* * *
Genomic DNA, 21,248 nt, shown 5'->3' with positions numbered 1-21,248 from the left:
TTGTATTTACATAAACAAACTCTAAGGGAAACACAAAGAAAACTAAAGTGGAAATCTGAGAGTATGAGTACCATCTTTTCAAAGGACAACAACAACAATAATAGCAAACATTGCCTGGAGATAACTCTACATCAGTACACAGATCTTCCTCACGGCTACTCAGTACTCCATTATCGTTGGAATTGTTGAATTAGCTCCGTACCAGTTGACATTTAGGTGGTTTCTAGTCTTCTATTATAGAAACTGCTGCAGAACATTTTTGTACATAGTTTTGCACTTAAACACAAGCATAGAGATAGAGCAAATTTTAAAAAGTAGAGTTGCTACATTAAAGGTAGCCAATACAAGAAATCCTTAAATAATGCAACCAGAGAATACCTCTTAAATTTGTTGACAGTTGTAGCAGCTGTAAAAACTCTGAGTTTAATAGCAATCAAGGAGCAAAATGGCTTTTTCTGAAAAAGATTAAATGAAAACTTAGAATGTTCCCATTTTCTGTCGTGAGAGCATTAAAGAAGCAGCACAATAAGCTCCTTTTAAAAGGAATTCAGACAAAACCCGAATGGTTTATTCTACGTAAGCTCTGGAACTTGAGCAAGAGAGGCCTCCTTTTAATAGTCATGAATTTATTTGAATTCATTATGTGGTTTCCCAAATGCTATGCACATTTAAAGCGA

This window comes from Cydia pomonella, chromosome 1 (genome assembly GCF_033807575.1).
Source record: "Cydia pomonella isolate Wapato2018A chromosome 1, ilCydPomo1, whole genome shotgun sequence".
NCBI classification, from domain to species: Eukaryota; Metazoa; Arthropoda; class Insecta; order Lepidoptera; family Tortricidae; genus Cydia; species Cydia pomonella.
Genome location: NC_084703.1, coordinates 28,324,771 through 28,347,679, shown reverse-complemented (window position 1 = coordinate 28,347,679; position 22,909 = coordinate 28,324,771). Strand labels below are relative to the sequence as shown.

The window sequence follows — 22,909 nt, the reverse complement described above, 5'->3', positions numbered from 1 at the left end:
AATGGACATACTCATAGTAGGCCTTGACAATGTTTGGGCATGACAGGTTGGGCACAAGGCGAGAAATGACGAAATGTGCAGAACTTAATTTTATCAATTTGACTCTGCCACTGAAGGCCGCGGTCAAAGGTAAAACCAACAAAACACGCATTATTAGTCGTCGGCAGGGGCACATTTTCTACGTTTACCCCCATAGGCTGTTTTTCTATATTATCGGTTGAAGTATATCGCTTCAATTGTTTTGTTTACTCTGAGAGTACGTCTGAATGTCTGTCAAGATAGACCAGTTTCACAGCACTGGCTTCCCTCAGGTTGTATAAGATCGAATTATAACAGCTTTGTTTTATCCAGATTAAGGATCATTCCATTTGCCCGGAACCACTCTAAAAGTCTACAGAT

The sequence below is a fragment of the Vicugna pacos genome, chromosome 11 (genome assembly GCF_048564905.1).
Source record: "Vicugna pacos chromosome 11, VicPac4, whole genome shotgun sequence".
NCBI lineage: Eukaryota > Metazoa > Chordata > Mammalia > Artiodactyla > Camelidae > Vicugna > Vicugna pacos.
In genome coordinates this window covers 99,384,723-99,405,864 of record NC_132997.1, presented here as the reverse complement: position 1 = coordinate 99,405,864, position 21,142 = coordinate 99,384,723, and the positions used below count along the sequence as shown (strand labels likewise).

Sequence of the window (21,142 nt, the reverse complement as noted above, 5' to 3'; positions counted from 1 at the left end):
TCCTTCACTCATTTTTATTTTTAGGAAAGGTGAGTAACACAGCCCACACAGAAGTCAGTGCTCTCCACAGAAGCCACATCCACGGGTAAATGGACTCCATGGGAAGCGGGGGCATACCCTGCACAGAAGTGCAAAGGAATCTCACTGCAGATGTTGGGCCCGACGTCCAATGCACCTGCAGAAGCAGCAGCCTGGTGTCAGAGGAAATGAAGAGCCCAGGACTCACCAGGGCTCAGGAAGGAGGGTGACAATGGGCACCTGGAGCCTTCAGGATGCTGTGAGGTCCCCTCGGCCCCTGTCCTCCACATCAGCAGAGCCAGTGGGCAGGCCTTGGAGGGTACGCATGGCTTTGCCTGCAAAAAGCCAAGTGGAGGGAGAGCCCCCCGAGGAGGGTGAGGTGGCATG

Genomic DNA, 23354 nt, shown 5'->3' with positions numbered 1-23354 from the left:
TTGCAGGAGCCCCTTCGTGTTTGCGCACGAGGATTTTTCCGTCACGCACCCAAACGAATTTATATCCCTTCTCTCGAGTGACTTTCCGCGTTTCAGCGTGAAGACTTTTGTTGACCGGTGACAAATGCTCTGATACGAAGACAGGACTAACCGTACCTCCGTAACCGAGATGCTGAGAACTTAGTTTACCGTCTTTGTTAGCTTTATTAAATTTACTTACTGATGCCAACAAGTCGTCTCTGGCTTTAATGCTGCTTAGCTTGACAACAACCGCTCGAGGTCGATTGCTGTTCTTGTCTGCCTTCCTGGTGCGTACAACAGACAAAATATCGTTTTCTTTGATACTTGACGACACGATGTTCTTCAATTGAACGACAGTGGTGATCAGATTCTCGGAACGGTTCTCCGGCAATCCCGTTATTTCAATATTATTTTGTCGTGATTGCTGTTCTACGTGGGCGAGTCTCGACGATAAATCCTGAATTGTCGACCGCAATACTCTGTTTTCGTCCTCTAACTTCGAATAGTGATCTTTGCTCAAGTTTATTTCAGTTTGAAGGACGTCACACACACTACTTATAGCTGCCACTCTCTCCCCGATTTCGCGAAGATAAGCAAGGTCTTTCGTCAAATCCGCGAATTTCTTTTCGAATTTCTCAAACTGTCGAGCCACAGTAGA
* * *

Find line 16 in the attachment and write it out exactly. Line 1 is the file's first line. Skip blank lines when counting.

TTGCAGGAGCCCCTTCGTGTTTGCGCACGAGGATTTTTCCGTCACGCACCCAAACGAATTTATATCCCTTCTCTCGAGTGACTTTCCGCGTTTCAGCGTGAAGACTTTTGTTGACCGGTGACAAATGCTCTGATACGAAGACAGGACTAACCGTACCTCCGTAACCGAGATGCTGAGAACTTAGTTTACCGTCTTTGTTAGCTTTATTAAATTTACTTACTGATGCCAACAAGTCGTCTCTGGCTTTAATGCTGCTTAGCTTGACAACAACCGCTCGAGGTCGATTGCTGTTCTTGTCTGCCTTCCTGGTGCGTACAACAGACAAAATATCGTTTTCTTTGATACTTGACGACACGATGTTCTTCAATTGAACGACAGTGGTGATCAGATTCTCGGAACGGTTCTCCGGCAATCCCGTTATTTCAATATTATTTTGTCGTGATTGCTGTTCTACGTGGGCGAGTCTCGACGATAAATCCTGAATTGTCGACCGCAATACTCTGTTTTCGTCCTCTAACTTCGAATAGTGATCTTTGCTCAAGTTTATTTCAGTTTGAAGGACGTCACACACACTACTTATAGCTGCCACTCTCTCCCCGATTTCGCGAAGATAAGCAAGGTCTTTCGTCAAATCCGCGAATTTCTTTTCGAATTTCTCAAACTGTCGAGCCACAGTAGA